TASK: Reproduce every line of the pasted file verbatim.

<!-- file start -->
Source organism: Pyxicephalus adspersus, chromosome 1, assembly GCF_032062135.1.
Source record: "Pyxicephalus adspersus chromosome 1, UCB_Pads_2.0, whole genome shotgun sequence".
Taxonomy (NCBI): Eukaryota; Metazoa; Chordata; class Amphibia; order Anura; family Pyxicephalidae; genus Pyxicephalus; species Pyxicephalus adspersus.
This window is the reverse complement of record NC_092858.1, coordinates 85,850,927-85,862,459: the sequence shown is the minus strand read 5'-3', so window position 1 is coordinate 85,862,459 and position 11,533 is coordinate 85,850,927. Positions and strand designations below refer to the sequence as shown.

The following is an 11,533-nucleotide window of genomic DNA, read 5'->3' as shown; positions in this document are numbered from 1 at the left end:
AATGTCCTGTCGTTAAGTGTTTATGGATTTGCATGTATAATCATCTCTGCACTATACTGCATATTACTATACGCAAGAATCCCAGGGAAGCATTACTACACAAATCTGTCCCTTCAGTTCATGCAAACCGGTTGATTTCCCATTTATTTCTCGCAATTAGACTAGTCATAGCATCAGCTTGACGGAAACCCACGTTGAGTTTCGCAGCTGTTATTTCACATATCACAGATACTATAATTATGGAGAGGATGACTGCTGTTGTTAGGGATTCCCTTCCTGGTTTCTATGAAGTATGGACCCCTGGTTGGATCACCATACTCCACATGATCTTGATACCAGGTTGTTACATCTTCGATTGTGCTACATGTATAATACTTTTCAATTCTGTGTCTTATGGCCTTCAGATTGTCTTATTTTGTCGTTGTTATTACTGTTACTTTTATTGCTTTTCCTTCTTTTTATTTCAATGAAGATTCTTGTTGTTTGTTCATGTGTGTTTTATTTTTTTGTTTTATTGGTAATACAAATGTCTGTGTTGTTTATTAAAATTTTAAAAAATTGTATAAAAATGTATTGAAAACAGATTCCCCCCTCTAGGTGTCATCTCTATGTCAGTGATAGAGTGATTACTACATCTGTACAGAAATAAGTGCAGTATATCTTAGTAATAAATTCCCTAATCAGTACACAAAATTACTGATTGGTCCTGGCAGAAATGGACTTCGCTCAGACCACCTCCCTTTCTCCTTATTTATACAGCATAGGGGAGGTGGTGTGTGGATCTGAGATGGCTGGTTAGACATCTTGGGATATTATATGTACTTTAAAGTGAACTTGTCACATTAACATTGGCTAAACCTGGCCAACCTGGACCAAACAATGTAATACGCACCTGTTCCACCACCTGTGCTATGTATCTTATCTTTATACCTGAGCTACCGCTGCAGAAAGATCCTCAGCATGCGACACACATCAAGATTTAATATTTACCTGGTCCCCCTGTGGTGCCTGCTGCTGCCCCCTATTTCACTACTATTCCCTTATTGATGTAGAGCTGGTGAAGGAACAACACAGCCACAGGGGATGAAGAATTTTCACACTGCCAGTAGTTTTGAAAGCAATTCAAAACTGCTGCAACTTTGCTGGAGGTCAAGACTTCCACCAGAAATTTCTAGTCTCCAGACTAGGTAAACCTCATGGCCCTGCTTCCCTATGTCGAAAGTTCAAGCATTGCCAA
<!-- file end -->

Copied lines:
Source organism: Pyxicephalus adspersus, chromosome 1, assembly GCF_032062135.1.
Source record: "Pyxicephalus adspersus chromosome 1, UCB_Pads_2.0, whole genome shotgun sequence".
Taxonomy (NCBI): Eukaryota; Metazoa; Chordata; class Amphibia; order Anura; family Pyxicephalidae; genus Pyxicephalus; species Pyxicephalus adspersus.
This window is the reverse complement of record NC_092858.1, coordinates 85,850,927-85,862,459: the sequence shown is the minus strand read 5'-3', so window position 1 is coordinate 85,862,459 and position 11,533 is coordinate 85,850,927. Positions and strand designations below refer to the sequence as shown.

The following is an 11,533-nucleotide window of genomic DNA, read 5'->3' as shown; positions in this document are numbered from 1 at the left end:
AATGTCCTGTCGTTAAGTGTTTATGGATTTGCATGTATAATCATCTCTGCACTATACTGCATATTACTATACGCAAGAATCCCAGGGAAGCATTACTACACAAATCTGTCCCTTCAGTTCATGCAAACCGGTTGATTTCCCATTTATTTCTCGCAATTAGACTAGTCATAGCATCAGCTTGACGGAAACCCACGTTGAGTTTCGCAGCTGTTATTTCACATATCACAGATACTATAATTATGGAGAGGATGACTGCTGTTGTTAGGGATTCCCTTCCTGGTTTCTATGAAGTATGGACCCCTGGTTGGATCACCATACTCCACATGATCTTGATACCAGGTTGTTACATCTTCGATTGTGCTACATGTATAATACTTTTCAATTCTGTGTCTTATGGCCTTCAGATTGTCTTATTTTGTCGTTGTTATTACTGTTACTTTTATTGCTTTTCCTTCTTTTTATTTCAATGAAGATTCTTGTTGTTTGTTCATGTGTGTTTTATTTTTTTGTTTTATTGGTAATACAAATGTCTGTGTTGTTTATTAAAATTTTAAAAAATTGTATAAAAATGTATTGAAAACAGATTCCCCCCTCTAGGTGTCATCTCTATGTCAGTGATAGAGTGATTACTACATCTGTACAGAAATAAGTGCAGTATATCTTAGTAATAAATTCCCTAATCAGTACACAAAATTACTGATTGGTCCTGGCAGAAATGGACTTCGCTCAGACCACCTCCCTTTCTCCTTATTTATACAGCATAGGGGAGGTGGTGTGTGGATCTGAGATGGCTGGTTAGACATCTTGGGATATTATATGTACTTTAAAGTGAACTTGTCACATTAACATTGGCTAAACCTGGCCAACCTGGACCAAACAATGTAATACGCACCTGTTCCACCACCTGTGCTATGTATCTTATCTTTATACCTGAGCTACCGCTGCAGAAAGATCCTCAGCATGCGACACACATCAAGATTTAATATTTACCTGGTCCCCCTGTGGTGCCTGCTGCTGCCCCCTATTTCACTACTATTCCCTTATTGATGTAGAGCTGGTGAAGGAACAACACAGCCACAGGGGATGAAGAATTTTCACACTGCCAGTAGTTTTGAAAGCAATTCAAAACTGCTGCAACTTTGCTGGAGGTCAAGACTTCCACCAGAAATTTCTAGTCTCCAGACTAGGTAAACCTCATGGCCCTGCTTCCCTATGTCGAAAGTTCAAGCATTGCCAA